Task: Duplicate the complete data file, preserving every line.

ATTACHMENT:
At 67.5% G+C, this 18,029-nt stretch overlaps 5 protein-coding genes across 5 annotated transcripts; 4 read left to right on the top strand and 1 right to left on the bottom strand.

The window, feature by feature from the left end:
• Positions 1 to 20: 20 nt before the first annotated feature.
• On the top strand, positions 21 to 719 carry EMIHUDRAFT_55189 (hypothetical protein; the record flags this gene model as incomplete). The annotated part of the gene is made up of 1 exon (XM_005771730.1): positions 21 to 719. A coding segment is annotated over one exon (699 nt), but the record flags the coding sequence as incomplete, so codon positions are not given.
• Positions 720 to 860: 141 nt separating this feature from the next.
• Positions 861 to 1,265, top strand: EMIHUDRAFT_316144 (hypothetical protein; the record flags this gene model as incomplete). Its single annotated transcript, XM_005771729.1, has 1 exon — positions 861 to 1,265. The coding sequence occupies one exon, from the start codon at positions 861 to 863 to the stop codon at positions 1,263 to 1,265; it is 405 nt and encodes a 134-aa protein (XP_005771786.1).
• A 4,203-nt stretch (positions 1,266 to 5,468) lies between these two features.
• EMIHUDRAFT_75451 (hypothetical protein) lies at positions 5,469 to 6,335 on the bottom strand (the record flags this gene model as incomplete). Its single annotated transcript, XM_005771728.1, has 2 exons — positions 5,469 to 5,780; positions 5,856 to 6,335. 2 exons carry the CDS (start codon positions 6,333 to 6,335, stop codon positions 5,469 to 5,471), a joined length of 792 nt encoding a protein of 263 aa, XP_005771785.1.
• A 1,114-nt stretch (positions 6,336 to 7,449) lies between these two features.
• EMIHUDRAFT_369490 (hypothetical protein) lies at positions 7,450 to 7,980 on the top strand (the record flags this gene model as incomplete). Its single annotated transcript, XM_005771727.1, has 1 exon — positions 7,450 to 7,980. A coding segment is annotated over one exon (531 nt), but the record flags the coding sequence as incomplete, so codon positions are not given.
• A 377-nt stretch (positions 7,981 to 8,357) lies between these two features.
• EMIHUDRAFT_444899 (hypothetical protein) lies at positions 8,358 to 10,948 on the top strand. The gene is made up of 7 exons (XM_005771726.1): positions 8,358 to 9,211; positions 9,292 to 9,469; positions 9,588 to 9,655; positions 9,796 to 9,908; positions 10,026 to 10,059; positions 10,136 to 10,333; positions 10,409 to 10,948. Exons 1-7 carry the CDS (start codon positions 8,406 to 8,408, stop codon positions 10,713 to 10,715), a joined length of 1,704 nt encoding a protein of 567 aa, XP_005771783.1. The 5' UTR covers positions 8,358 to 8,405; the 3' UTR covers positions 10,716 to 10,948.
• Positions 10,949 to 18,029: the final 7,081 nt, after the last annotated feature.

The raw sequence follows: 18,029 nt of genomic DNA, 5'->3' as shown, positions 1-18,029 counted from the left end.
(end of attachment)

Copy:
At 67.5% G+C, this 18,029-nt stretch overlaps 5 protein-coding genes across 5 annotated transcripts; 4 read left to right on the top strand and 1 right to left on the bottom strand.

The window, feature by feature from the left end:
• Positions 1 to 20: 20 nt before the first annotated feature.
• On the top strand, positions 21 to 719 carry EMIHUDRAFT_55189 (hypothetical protein; the record flags this gene model as incomplete). The annotated part of the gene is made up of 1 exon (XM_005771730.1): positions 21 to 719. A coding segment is annotated over one exon (699 nt), but the record flags the coding sequence as incomplete, so codon positions are not given.
• Positions 720 to 860: 141 nt separating this feature from the next.
• Positions 861 to 1,265, top strand: EMIHUDRAFT_316144 (hypothetical protein; the record flags this gene model as incomplete). Its single annotated transcript, XM_005771729.1, has 1 exon — positions 861 to 1,265. The coding sequence occupies one exon, from the start codon at positions 861 to 863 to the stop codon at positions 1,263 to 1,265; it is 405 nt and encodes a 134-aa protein (XP_005771786.1).
• A 4,203-nt stretch (positions 1,266 to 5,468) lies between these two features.
• EMIHUDRAFT_75451 (hypothetical protein) lies at positions 5,469 to 6,335 on the bottom strand (the record flags this gene model as incomplete). Its single annotated transcript, XM_005771728.1, has 2 exons — positions 5,469 to 5,780; positions 5,856 to 6,335. 2 exons carry the CDS (start codon positions 6,333 to 6,335, stop codon positions 5,469 to 5,471), a joined length of 792 nt encoding a protein of 263 aa, XP_005771785.1.
• A 1,114-nt stretch (positions 6,336 to 7,449) lies between these two features.
• EMIHUDRAFT_369490 (hypothetical protein) lies at positions 7,450 to 7,980 on the top strand (the record flags this gene model as incomplete). Its single annotated transcript, XM_005771727.1, has 1 exon — positions 7,450 to 7,980. A coding segment is annotated over one exon (531 nt), but the record flags the coding sequence as incomplete, so codon positions are not given.
• A 377-nt stretch (positions 7,981 to 8,357) lies between these two features.
• EMIHUDRAFT_444899 (hypothetical protein) lies at positions 8,358 to 10,948 on the top strand. The gene is made up of 7 exons (XM_005771726.1): positions 8,358 to 9,211; positions 9,292 to 9,469; positions 9,588 to 9,655; positions 9,796 to 9,908; positions 10,026 to 10,059; positions 10,136 to 10,333; positions 10,409 to 10,948. Exons 1-7 carry the CDS (start codon positions 8,406 to 8,408, stop codon positions 10,713 to 10,715), a joined length of 1,704 nt encoding a protein of 567 aa, XP_005771783.1. The 5' UTR covers positions 8,358 to 8,405; the 3' UTR covers positions 10,716 to 10,948.
• Positions 10,949 to 18,029: the final 7,081 nt, after the last annotated feature.

The raw sequence follows: 18,029 nt of genomic DNA, 5'->3' as shown, positions 1-18,029 counted from the left end.